Monster Hunter fans in the west are not as fortunate as the Japanese gamers has been. Three games have passed in the Land of the Rising Sun, but nothing was shipped in the United States. However, Capcom’s Senior Vice President of Strategic Planning and Business Development Christian Svensson revealed that the future of Monster Hunter outside Japan is “very bright”.
Words from Svensson
In a live question-and-answer session with Svensson at Capcom yesterday, he told fans that it’s uncertain whether Monster Hunter Tri G—which was released on 3DS in Japan last December—will move westward. However, he claimed that the franchise’s future outside Japan is very bright.
“The reality is, obviously we’ve not brought over Portable 3rd, we’ve not brought over Portable 3rd HD. At this point, we have not brought over Tri G on 3DS, so when I say this you may look at me as if I have three heads, but trust me; the future of Monster Hunter in the west is very bright. It’s just not clear yet.”
He also pointed out that one of the mentioned games was supposed to arrive in the US market. Portable 3rd HD was how Svensson hoped to bring the Portable 3rd content in the country. But it didn’t push through due to various reasons, majority of which were not under Capcom’s control. This includes the ad-hoc party support variety that specifically exists in Japan, but has no plans of being available for Sony Computer Entertainment America or Europe PlayStation Networks.
On the other hand, he reassured fans that the game’s future will have a greater outlook.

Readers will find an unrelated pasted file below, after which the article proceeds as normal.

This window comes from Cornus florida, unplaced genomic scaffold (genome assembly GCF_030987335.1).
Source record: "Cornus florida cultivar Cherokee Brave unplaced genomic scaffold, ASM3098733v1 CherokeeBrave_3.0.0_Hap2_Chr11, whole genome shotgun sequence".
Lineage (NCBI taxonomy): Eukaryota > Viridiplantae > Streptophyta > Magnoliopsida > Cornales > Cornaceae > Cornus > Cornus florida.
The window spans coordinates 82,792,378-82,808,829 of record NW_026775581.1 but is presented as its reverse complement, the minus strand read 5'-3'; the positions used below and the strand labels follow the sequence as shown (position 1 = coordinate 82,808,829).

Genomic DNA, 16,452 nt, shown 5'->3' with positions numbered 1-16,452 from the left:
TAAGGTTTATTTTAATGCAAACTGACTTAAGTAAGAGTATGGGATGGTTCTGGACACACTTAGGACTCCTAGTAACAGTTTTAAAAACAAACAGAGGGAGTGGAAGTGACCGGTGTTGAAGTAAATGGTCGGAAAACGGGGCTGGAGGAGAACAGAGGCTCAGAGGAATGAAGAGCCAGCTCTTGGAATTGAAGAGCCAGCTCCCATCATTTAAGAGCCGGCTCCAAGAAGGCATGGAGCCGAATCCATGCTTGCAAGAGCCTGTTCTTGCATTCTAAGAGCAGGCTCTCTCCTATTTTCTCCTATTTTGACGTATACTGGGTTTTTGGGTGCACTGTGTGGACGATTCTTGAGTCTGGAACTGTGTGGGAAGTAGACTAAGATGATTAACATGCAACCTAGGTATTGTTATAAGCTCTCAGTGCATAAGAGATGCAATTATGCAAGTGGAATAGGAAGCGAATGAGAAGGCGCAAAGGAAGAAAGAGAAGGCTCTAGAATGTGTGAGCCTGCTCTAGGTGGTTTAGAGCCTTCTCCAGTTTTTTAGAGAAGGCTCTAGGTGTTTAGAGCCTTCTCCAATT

“As far as future goes, I have every confidence that at some point in time, people are going to be happy with us again. And I understand the frustration of ‘be patient’ because I’ve been saying it for as long as I have. Just understand that I’d hope to have a product on the market for you already by now.”
Game Popularity and Sales
Another thing that frustrates international gamers is the fact that Capcom wouldn’t release the mentioned titles due to sales. It is believed that Monster Hunter is not that famous outside of Japan; hence, there’s a slim chance that a lot would purchase the title and play it. In addition, it would be a risk for the game publisher to translate a Japanese game to English, because it’s quite difficult to predict how many people will play it or how much support it would get.
Thus, the cost of marketing the game would outweigh any money they could get from a small group that would actually purchase it. Nevertheless, keeping the game in Japan wouldn’t even increase its sales since they already have it for years.
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